Too much sugar in nectar slows down bumblebees as it takes them longer to vomit it back up4 min read

0
18

Too much sugar in nectar slows down bumblebees as it takes them longer to vomit it back up for use by other in the colony, a study has found. 

Bumblebees drink nectar from flowers, then ferry it back to their nest where they offload it — by vomiting — for use by other bees in the colony.

Sugar in nectar makes it appealing — and the more sugar within the nectar, the more energy it contains. However, nectar also gets thicker as its sugar content increases.

This makes it more difficult for bees to drink and regurgitate — taking more time and energy, researchers explained.

Bees therefore seek nectar that is sugary enough to provide the most energy without tipping the balance into a liquid that is troublesome to collect and regurgitate.

The findings could help develop flowers with the most appealing nectar to help improve crop pollination and yields. 

Too much sugar in nectar slows down bumblebees as it takes them longer to vomit it back up for use by other in the colony, a study has found

Too much sugar in nectar slows down bumblebees as it takes them longer to vomit it back up for use by other in the colony, a study has found

In their study, zoologist Jonathan Pattrick of the University of Oxford and colleagues looked at the mechanics of both nectar drinking and regurgitation.

Check this out  Car makers to leave the handbrakes off in future and all switch to electronic devices

They focused on one of the UK’s most common bumblebee species — Bombus terrestris, or the buff-tailed bumblebee.

The team found that nectar that is low in sugar is both easier for bees to drink and then to subsequently vomit back up.

As nectar gets more sugary, it takes bees longer to drink — but considerably more  difficult for them to regurgitate the liquid.

‘Bumblebees must strike a balance between choosing a nectar that is energy-rich, but isn’t too time-consuming to drink and offload,’ Dr Pattrick said.

‘Nectar sugar concentration affects the speed of the bees’ foraging trips, so it influences their foraging decisions.’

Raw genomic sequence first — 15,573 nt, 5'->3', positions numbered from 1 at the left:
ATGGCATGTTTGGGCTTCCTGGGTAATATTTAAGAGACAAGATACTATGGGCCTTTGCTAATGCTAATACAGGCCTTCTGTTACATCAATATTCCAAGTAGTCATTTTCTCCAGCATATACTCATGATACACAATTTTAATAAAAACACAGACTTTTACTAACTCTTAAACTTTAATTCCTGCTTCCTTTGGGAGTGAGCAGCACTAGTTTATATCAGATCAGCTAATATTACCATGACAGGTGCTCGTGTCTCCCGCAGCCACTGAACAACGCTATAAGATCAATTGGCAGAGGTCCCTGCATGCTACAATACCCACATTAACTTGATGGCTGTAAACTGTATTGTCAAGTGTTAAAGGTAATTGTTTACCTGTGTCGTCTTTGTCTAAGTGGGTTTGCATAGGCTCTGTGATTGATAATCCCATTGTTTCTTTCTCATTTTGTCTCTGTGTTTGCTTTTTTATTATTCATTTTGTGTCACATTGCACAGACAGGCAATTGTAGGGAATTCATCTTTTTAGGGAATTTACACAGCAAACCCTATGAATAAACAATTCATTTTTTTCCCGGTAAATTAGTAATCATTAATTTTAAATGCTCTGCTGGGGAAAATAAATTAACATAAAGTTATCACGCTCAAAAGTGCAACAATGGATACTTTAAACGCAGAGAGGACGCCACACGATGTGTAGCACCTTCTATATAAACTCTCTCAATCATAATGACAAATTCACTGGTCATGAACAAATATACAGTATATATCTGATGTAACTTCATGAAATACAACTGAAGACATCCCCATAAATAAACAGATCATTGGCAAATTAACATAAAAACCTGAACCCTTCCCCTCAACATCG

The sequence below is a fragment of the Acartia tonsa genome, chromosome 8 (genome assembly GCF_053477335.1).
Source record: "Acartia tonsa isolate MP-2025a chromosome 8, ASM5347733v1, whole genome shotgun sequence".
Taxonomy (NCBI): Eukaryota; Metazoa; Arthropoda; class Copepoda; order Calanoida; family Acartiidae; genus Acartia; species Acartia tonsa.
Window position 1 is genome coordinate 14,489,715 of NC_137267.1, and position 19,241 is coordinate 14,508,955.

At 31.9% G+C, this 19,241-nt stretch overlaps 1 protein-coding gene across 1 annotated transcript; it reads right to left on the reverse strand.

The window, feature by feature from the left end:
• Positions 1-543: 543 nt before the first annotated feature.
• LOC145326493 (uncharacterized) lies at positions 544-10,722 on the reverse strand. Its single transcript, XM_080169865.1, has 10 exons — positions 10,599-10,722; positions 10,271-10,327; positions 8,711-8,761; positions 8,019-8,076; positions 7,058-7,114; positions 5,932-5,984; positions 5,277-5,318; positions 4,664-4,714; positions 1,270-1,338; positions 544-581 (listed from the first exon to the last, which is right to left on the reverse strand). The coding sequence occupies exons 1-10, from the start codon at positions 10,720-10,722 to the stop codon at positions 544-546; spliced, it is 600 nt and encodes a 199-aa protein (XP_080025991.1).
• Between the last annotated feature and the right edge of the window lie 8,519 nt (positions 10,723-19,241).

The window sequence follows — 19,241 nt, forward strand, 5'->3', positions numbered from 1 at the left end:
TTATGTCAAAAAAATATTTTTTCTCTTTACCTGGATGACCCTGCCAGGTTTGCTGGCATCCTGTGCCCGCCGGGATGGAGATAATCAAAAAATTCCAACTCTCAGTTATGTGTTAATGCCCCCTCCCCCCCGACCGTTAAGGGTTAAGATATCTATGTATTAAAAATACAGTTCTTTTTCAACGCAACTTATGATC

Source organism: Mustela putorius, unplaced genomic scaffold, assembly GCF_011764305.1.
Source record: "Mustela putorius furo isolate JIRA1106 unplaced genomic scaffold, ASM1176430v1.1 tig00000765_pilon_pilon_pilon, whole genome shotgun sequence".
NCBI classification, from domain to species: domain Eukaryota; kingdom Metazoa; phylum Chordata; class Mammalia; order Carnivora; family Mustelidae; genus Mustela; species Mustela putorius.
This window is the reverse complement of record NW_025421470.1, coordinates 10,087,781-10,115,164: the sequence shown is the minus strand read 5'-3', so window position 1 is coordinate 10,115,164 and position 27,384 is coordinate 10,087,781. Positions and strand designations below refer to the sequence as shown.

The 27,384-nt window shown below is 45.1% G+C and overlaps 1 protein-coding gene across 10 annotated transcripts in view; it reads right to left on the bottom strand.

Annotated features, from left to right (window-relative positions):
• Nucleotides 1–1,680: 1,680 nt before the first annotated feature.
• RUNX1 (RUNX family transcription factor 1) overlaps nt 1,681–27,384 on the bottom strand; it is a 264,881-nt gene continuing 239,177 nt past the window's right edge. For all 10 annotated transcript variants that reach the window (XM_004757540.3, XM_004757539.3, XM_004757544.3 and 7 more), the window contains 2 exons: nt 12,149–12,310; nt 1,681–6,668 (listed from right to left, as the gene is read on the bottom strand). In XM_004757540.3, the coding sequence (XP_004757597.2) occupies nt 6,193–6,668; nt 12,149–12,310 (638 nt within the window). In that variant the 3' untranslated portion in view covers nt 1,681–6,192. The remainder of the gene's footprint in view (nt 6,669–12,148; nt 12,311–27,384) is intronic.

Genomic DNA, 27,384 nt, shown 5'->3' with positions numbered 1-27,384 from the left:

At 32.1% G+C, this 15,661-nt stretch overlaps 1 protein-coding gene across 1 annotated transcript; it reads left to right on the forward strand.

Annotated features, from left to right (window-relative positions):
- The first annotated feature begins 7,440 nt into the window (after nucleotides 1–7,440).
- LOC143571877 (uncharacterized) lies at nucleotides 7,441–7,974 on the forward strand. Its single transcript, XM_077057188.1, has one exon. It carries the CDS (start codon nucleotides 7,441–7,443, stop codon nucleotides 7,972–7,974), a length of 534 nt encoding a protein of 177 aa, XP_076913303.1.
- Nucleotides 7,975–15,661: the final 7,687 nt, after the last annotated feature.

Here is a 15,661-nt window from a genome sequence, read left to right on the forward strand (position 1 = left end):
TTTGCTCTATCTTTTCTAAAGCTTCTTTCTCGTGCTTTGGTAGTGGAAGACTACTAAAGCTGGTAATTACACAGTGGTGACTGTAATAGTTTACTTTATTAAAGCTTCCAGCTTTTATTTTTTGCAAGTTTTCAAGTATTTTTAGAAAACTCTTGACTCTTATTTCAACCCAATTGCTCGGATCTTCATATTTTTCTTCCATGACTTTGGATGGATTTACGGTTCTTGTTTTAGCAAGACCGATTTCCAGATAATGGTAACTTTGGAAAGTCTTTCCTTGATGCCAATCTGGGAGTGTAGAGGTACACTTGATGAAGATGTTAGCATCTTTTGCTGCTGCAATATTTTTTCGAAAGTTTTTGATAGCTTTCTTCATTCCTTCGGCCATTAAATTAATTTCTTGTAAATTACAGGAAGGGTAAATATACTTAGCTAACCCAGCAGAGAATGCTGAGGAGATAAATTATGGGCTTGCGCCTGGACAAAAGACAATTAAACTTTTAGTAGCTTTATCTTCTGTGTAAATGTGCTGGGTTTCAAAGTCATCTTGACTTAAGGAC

According to the researchers, it has long been known that nectar with a higher sugar concentration takes bees longer to drink.

However, the impact of increasing sugar levels on nectar regurgitation had remained largely unexplored.

The team hope their findings will help other researchers make better predictions about which types of nectar bumblebees and other pollinators should like the best — and, by extension, the flowers and plants that they are most likely to visit.

This could then help agricultural breeders to produce more appealing flowers for better crop pollination and higher yields.

In their experiments, bees were allowed to forage on sugar solutions ¿ of three different concentrations ¿ in the University of Cambridge's Bee Lab

In their experiments, bees were allowed to forage on sugar solutions — of three different concentrations — in the University of Cambridge’s Bee Lab

The solutions were made available atop a set of scales (pictured), allowing the researchers to weigh the bees and also time how long it took them to drink nectar

The solutions were made available atop a set of scales, allowing the researchers to weigh the bees and also time how long it took them to drink nectar (picture)

The solutions were made available atop a set of scales (left), allowing the researchers to weigh the bees and also time how long it took them to drink nectar (right)

In their experiments, bees were allowed to forage on sugar solutions — of three different concentrations — in the University of Cambridge’s Bee Lab.

The solutions were made available atop a set of scales, allowing the researchers to weigh the bees and also time how long it took them to drink nectar.

When the flying insects returned to their ‘nest’, the researchers then timed how long it took for them to vomit up the collected nectar.

‘For low strength nectar, bees had a quick vomit that only lasted a few seconds, then were back out and foraging again,’ said Dr Pattrick.

‘But for really thick nectar they took ages to vomit, sometimes straining for nearly a minute.’

'For low strength nectar, bees had a quick vomit that only lasted a few seconds, then were back out and foraging again,' said Dr Pattrick. 'But for really thick nectar they took ages to vomit, sometimes straining for nearly a minute'

‘For low strength nectar, bees had a quick vomit that only lasted a few seconds, then were back out and foraging again,’ said Dr Pattrick. ‘But for really thick nectar they took ages to vomit, sometimes straining for nearly a minute’

The perfect nectar sugar concentration for the highest energy intake depends on the species drinking it, however, because different species feed in different ways, the researchers said

The perfect nectar sugar concentration for the highest energy intake depends on the species drinking it, however, because different species feed in different ways, the researchers said

For any given nectar concentration, bees regurgitate the nectar quicker than they initially drink it.

‘It’s hard to drink a thick, sticky liquid, but imagine trying to spit it out again through a straw — that would be even harder,’ explained Dr Pattrick.

‘At a certain sugar concentration, the energy gain versus energy loss is optimised for nectar feeders.’

The perfect nectar sugar concentration for the highest energy intake depends on the species drinking it, however, because different species feed in different ways, the researchers explained.

The full findings of the study were published in the Journal of the Royal Society Interface.